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European Journal of Plastic Surgery

, Volume 40, Issue 3, pp 255–258 | Cite as

Long term follow-up on prepectoral ADM-assisted breast reconstruction: evidences after 4 years

  • Giorgio Berna
  • Simon J. Cawthorn
Case Report

Abstract

Prepectoral implant-based breast reconstruction is on the rise because of the advantages related to preservation of the pectoralis major muscle. Indeed, this reconstructive procedure improves the aesthetic outcomes and the postoperative recovery time, avoiding the risk of breast animation and deformity. On the other hand, the subcutaneous implant positioning has higher risk of capsular contracture and for this reason, the subpectoral breast reconstruction has been preferred for many years; but the introduction of a pre-shaped acellular dermal matrix (ADM) which allows a complete implant coverage led to the onset of the new prepectoral technique, solving the problem of a stiff periprosthetic capsule formation. In fact, the use of ADMs in breast reconstruction has been shown to decrease the capsular contracture formation. Nevertheless, no long-term outcomes have been reported with the use of a pre-shaped ADM for prepectoral breast reconstruction. The authors present the first ten patients who had a prepectoral ADM-assisted breast reconstruction showing no evidences of capsular contracture after a median follow-up of 4 years.

Level of Evidence: Level V, therapeutic study.

Keywords

Mammaplasty Prepectoral Muscle-sparing Acellular dermis Total wrapping Follow-up 

Notes

Compliance with ethical standards

Conflict of interest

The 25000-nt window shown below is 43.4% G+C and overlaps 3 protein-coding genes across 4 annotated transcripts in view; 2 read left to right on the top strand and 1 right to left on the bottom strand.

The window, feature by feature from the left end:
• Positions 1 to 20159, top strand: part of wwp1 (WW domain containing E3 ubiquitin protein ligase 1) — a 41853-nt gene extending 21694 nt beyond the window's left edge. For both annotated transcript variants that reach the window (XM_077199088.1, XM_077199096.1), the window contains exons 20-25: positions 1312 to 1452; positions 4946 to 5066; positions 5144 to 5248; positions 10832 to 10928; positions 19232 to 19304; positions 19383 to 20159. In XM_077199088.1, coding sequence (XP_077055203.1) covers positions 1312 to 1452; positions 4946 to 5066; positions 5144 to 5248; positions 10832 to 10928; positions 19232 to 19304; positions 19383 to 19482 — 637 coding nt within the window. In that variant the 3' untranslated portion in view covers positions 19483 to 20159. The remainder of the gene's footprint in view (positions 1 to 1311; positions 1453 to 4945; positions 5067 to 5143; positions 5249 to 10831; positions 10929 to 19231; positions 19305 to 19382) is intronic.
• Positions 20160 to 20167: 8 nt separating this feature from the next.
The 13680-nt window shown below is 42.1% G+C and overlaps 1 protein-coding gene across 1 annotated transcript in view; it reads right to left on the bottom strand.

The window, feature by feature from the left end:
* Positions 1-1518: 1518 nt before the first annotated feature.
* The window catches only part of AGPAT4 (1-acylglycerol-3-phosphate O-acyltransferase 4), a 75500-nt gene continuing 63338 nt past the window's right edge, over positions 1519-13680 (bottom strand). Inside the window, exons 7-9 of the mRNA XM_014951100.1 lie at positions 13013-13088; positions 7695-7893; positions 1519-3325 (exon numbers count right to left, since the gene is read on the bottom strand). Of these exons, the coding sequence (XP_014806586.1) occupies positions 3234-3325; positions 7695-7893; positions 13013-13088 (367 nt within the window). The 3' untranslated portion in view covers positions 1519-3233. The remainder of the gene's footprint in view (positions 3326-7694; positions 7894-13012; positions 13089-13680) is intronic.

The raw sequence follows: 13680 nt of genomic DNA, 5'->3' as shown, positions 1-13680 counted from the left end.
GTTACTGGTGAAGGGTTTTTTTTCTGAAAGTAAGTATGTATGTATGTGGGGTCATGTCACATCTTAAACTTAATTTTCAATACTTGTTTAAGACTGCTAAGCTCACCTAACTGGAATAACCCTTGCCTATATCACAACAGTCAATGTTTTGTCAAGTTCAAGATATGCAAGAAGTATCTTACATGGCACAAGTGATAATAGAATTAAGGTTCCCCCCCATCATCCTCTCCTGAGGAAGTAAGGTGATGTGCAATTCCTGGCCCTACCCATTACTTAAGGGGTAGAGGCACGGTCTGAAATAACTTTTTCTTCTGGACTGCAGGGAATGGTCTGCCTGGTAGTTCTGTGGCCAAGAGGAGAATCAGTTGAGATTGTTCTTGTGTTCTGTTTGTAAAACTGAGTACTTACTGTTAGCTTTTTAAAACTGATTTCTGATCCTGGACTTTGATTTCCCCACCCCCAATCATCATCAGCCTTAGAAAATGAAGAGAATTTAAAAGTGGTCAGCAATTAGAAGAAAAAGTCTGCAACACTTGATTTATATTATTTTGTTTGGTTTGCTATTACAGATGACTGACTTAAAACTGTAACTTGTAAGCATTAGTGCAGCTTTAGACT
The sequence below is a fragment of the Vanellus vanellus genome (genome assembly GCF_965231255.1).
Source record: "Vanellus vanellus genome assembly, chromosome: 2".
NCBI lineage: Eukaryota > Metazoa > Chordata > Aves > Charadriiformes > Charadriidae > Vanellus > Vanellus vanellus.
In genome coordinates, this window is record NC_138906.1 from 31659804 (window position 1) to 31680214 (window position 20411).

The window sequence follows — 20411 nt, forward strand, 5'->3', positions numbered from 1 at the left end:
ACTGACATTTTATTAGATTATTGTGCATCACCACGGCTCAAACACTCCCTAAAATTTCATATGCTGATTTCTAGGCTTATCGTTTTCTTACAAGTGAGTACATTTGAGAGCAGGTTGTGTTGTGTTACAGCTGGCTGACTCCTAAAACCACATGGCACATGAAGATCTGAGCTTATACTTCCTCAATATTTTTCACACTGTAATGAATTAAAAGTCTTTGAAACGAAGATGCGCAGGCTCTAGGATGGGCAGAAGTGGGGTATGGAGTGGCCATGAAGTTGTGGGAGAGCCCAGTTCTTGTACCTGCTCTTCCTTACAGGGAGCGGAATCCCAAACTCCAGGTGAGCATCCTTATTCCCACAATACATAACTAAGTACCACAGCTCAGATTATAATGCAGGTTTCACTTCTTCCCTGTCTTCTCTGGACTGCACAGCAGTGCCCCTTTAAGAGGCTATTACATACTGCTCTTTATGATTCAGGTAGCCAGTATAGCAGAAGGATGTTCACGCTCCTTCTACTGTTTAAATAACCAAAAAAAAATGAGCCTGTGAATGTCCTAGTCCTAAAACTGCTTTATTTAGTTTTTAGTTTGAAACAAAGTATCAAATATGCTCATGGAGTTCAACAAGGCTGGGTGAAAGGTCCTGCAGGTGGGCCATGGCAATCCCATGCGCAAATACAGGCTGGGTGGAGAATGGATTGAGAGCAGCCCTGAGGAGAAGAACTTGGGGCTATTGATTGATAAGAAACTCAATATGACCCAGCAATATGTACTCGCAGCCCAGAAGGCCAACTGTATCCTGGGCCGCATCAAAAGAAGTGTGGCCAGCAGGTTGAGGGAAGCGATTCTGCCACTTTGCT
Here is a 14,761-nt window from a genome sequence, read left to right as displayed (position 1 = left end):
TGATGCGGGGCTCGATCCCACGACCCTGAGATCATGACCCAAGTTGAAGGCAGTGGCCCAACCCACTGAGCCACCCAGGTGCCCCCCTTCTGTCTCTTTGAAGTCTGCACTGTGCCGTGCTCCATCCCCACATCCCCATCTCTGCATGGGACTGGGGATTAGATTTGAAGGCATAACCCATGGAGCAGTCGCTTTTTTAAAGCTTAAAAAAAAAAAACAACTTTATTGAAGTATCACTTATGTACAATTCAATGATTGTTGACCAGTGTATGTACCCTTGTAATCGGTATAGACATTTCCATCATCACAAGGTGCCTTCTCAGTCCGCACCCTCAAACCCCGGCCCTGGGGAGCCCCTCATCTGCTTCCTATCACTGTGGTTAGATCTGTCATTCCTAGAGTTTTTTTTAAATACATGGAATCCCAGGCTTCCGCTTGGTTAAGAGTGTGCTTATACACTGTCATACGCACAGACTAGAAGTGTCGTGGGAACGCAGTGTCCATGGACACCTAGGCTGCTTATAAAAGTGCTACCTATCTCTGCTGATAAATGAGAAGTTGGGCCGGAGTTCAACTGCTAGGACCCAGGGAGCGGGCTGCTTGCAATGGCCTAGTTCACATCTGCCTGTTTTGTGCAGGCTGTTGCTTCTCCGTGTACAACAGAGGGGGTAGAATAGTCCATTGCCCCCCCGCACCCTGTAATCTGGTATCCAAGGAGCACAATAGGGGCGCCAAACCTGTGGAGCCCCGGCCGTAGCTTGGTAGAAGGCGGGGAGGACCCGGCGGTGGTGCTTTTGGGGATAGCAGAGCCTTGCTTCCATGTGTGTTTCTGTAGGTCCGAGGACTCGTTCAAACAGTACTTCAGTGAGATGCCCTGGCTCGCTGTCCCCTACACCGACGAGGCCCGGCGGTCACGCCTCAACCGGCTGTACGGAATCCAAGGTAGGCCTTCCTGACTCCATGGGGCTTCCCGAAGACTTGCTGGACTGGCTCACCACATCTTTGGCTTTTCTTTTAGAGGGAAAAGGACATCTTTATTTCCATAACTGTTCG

Giorgio Berna and Simon Cawthorn declare that they have no conflict of interest.

Patient consent

Patients provided written consent before their inclusion in this study. Additional consent was obtained for the use of their images.

Ethical standards

For this type of retrospective study, formal consent from an ethics committee is not required. The retrospective analysis of such procedure in the first ten cases, focused on capsule contracture issue, was approved by our institutional review board.

Funding

No grants nor funds have been received for this study.

Supplementary material

238_2017_1285_MOESM1_ESM.avi (15.8 mb)
Online Resource 1 (AVI 16200 kb)
238_2017_1285_MOESM2_ESM.avi (9.7 mb)
Online Resource 2 (AVI 9960 kb)

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Copyright information

© Springer-Verlag Berlin Heidelberg 2017

Authors and Affiliations

  1. 1.Department of Plastic and Reconstructive SurgeryUlss 2, Ca’ Foncello General HospitalTrevisoItaly
  2. 2.Breast Care Center, North Bristol NHS TrustBristolUK

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